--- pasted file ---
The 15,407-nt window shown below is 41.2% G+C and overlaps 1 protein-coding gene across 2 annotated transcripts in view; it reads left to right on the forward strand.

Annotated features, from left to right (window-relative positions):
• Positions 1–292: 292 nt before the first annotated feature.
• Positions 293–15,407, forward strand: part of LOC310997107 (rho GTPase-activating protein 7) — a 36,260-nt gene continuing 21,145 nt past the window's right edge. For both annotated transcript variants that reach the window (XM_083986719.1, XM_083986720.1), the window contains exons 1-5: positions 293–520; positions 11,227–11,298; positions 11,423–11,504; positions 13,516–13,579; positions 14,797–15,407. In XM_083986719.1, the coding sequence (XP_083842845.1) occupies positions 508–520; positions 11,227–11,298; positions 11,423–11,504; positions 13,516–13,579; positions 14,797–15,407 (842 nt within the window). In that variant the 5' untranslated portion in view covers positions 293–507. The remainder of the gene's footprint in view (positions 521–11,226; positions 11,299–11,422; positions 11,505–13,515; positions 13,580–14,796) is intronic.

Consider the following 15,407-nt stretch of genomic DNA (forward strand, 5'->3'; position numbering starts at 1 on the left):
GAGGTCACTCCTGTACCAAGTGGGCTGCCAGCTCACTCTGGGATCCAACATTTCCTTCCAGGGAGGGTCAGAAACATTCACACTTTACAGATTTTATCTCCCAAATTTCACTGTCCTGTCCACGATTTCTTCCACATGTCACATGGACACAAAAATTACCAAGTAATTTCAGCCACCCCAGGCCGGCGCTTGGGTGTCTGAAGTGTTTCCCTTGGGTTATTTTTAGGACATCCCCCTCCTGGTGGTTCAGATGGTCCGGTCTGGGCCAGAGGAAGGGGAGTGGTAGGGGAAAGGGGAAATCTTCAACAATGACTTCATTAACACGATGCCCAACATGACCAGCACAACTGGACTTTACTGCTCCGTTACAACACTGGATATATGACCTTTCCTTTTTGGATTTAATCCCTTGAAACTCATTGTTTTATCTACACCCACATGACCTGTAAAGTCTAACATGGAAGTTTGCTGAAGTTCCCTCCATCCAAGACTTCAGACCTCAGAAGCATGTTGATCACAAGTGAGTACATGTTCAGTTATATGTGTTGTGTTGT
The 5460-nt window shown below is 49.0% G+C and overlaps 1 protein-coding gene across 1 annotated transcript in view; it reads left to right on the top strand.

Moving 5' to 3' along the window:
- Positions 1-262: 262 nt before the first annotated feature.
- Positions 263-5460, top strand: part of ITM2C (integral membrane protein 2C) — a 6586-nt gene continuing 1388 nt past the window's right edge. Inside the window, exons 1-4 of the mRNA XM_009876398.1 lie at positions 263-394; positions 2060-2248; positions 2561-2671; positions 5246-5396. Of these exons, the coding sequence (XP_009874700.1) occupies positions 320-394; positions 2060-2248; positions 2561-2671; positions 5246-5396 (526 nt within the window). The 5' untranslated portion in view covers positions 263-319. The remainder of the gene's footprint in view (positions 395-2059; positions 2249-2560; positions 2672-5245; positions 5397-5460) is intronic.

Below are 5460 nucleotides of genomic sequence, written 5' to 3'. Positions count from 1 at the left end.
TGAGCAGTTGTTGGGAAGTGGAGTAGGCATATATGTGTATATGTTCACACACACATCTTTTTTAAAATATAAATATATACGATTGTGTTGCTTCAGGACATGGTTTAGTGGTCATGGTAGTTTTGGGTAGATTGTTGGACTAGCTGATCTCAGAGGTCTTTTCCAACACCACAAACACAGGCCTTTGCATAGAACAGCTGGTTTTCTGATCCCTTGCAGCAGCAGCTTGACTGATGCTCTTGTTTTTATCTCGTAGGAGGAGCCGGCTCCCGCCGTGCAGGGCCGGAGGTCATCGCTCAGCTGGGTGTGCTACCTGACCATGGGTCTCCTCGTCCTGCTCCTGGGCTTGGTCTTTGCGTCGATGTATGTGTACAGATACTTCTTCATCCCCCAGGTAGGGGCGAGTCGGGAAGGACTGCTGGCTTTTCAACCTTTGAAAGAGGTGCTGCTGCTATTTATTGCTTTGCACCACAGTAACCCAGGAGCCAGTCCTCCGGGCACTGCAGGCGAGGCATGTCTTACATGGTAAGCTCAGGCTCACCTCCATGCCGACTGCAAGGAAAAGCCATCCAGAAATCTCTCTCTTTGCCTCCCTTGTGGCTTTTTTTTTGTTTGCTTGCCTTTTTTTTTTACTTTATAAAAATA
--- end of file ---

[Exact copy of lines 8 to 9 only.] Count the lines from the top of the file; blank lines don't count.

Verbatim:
Moving 5' to 3' along the window:
- Positions 1-262: 262 nt before the first annotated feature.